Visit the monastery (belonging to the Khampa Dzong monasteries of Tibet) on the edge of the village. Look for locally made Tibetan carpets. Consider a day hike up the Yamatari Khola, along the Lapsang La trail, to a lake at the terminal moraine of the Yamatari glacier. Bharal may be seen grazing above the village.
Day 15: Ghunsa – Kambachen (4,150m/13,650ft), 3-4 hrs
The trail leads north of Ghunsa through glorious larch and juniper forests on the east bank of the Ghunsa Khola. After crossing a sandy, boulder-strewn floodplain it crosses the river over a rickety, wood and stone bridge before climbing above the west bank to Rambuk Kharka (3,720m/12,205ft). The hillsides become increasingly barren as the trail rises past a high waterfall and rock falls along a narrow trail. Further on it crosses a large, sandy landslide before climbing more steeply while passing the impressive snout of the Khumbakarna (Jannu) Glacier on the opposite side of the valley. It then drops briefly into Kambachen. From here there are great views of several peaks including Jannu (7,710m/25,295ft). Lammergeyers, eagles, kites, falcons and choughs are commonly seen. Overnight at Kambachen.
Day 16: Kambachen – Lhonak (4,790m/15,900ft), 4-5 hrs
The landscape becomes increasingly desolate; forged over aeons by glacial ice. The path is not strenuous but for a time negotiates the stony river bed before reaching summer-pastoral huts at Ramtang (4,370m/14,338ft). Beyond is the snout of the Kangchenjunga Glacier which has been joined by the Ramtang Glacier. Higher up, the stony path climbs over the moraine and drops to the riverbed of the Ghunsa Khola as it leaves the Lhonak Glacier to the north. Ford the river or cross on a low unstable bridge to the summer grazing kharkas at Lhonak, situated well above the main glacier. There are three small buildings and some old stone walls amongst boulders that can assist with tent-shelter from the icy winds. Ice peaks rise in all directions with the 1½km ridge of Chang Himal (Wedge Peak) as centre piece. Tent Peak is prominent on the eastern horizon. Overnight at Lhonak.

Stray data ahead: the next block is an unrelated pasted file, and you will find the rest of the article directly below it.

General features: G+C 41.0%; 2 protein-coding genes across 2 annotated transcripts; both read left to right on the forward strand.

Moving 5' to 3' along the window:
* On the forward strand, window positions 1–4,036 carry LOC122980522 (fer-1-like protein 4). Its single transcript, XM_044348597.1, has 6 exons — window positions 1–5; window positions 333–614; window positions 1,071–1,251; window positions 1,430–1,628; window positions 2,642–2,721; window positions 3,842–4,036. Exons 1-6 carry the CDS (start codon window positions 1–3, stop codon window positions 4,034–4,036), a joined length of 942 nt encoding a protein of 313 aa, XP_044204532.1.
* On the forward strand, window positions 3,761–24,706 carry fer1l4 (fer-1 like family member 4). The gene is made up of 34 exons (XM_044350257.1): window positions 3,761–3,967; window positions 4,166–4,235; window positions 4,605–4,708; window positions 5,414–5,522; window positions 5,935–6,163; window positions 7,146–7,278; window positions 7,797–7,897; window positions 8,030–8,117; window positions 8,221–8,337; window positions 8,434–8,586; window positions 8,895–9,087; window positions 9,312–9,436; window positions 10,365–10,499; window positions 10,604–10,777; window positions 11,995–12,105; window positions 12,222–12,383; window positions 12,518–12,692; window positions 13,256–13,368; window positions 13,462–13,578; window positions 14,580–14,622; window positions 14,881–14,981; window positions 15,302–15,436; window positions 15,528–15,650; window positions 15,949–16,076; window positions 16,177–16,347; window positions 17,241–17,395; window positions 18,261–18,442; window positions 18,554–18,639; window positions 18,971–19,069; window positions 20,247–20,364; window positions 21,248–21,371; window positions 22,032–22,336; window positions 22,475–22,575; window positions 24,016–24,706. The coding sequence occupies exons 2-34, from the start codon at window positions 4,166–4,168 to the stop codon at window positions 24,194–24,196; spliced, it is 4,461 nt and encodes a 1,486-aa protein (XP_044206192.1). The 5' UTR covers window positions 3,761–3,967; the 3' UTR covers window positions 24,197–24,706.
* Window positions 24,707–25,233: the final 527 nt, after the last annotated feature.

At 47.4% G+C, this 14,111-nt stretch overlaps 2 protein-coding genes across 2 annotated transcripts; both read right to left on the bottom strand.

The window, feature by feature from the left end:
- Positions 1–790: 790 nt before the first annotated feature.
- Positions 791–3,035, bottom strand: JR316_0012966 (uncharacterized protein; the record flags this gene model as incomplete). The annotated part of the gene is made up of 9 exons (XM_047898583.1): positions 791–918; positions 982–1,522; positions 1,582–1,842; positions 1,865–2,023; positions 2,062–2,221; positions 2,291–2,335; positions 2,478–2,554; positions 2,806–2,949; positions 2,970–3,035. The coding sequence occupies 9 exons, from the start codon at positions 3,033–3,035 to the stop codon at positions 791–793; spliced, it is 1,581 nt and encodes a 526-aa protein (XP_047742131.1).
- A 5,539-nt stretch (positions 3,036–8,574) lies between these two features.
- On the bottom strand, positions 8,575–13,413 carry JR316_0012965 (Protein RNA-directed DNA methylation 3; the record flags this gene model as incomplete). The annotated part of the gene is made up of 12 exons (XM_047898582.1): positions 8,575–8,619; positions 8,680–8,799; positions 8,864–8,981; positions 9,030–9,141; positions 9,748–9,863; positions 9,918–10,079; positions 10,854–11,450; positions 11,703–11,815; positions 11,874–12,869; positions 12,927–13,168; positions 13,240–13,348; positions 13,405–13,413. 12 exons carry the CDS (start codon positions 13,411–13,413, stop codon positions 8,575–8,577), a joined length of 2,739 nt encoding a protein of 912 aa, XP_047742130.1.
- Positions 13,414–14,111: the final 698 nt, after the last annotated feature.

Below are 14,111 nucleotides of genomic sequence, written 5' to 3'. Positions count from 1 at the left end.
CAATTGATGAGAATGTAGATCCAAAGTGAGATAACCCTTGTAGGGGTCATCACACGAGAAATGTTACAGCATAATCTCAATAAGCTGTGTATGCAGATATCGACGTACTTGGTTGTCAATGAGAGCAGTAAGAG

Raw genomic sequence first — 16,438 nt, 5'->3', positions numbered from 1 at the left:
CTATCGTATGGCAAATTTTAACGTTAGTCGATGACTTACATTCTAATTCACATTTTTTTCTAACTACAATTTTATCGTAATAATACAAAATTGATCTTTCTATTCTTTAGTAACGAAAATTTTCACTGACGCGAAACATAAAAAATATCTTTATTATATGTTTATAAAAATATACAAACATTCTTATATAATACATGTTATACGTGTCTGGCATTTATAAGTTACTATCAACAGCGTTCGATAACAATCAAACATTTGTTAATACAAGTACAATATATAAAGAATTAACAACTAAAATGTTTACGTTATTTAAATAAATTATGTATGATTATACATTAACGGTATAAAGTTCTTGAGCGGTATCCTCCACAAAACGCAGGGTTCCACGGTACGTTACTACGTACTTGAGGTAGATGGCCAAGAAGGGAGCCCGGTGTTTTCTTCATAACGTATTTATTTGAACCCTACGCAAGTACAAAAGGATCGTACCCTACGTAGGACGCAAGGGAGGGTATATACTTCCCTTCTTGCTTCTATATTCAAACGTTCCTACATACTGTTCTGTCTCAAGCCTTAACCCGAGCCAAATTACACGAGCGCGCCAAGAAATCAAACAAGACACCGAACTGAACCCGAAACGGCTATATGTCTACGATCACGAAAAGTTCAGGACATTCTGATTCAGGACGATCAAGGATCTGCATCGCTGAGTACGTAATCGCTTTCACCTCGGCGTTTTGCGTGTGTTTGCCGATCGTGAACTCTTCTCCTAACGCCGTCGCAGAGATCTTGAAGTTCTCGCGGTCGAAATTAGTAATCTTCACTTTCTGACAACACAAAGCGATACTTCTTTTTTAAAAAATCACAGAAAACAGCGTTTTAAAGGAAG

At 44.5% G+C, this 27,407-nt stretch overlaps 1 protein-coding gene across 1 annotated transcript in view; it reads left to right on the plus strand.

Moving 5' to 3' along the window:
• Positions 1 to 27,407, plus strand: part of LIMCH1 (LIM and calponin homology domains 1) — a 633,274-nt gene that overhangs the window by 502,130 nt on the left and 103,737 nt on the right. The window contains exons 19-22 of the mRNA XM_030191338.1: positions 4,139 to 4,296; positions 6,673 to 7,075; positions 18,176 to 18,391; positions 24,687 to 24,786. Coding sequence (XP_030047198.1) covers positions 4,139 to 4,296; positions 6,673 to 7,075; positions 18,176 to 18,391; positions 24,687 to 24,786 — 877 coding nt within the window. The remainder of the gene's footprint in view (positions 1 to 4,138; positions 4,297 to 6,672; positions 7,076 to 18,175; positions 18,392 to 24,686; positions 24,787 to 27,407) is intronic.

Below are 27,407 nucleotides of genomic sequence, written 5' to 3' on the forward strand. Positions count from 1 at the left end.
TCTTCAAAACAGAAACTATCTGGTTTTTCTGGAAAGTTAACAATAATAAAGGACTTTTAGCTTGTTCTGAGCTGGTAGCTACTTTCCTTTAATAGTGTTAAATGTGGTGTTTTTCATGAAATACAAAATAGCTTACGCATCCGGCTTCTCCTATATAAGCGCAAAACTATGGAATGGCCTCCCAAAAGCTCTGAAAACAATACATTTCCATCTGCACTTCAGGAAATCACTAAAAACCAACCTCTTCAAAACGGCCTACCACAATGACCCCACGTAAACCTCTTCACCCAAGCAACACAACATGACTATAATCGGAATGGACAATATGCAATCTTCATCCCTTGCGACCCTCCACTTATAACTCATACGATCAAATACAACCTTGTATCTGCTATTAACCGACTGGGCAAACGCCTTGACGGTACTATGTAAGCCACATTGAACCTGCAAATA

Day 17: Lhonak – Pang Pema Base Camp (5,160m/16,923ft), 2-3 hrs
From Lhonak the Kangchenjunga Glacier flows eastwards for several kilometres before turning south to rise to its extensive head on the northern slopes of Kangchenjunga. The path follows the lip of the glacier over short grasses or rocky tracks that undulate with the terrain. Pang Pema lies opposite the head of the glacier and from here offers the first full view of the vast north face of the mountain. Overnight at Pang Pema.
Day 18: Pang Pema Base Camp: rest and exploration day
The views from Pang Pema must rank amongst the most spectacular in the world. From Kangchenjunga, an unbroken wall of peaks, nowhere less than 6,100m/20,000ft forms the border with Sikkim and to the north, Tibet. Beyond the campsite the West Langpo Glacier flows into the Kangchenjunga Glacier. A difficult route north leads over the Jonsang La into Tibet. Climb the lower slopes of Drohma Ri (5,500m/18,045ft) behind the camp for better views of the mountain – at sunrise. Walk along the Langpo moraine to Corner Camp for better views of Pyramid Peak, et al. Overnight at Pang Pema.
Day 19: Pangpema – Kambachen (4,150m/13,650ft), 5-6 hrs
The return journey from Pang Pema to Lhonak will be fairly slow, but beyond that the route is almost all downhill and thus Kambachen can easily be reached in a day. There are great views to enjoy. Overnight at Kambachen.
Day 20: Kambachen – Ghunsa – Phale (3,140m/10,302ft), 5-6 hrs
Retrace the path down to Ghunsa, for lunch. Look out for pheasants in the forest. Cross the river below the village and continue downstream beside the Ghunsa Khola, through forest and farmland, to the Tibetan summer grazing village of Phale. Visit the wooden gompa. Overnight at Phale.
Day 21: Phale – Amjilosa (2,140m/7,100ft), 5-6 hrs
The trail, through forests of rhododendron, conifer, birch and oak, continues down the valley, dropping to cross numerous tributaries to the last of the Tibetan villages at Gyabla. It then undulates on down to Amjilosa. Overnight at Amjilosa.
Day 22: Amjilosa – Chirwa (1,190m/3,900 ft), 5-6 hrs
After a waterfall beyond the village, the path begins to descend fairly steeply to Sekathum which lies at the confluence of the Ghunsa and Tamur Kholas. The path then follows the western bank of the Tamur Khola and soon crosses a suspension bridge over the Simbuwa Khola that flows in from the Yarlung Glacier through Tortong. An afternoon's walk leads to a riverside campsite a ¼hrs walk before the cheerful cluster-village of Chirwa which huddles amongst huge boulders. Overnight at Chirwa.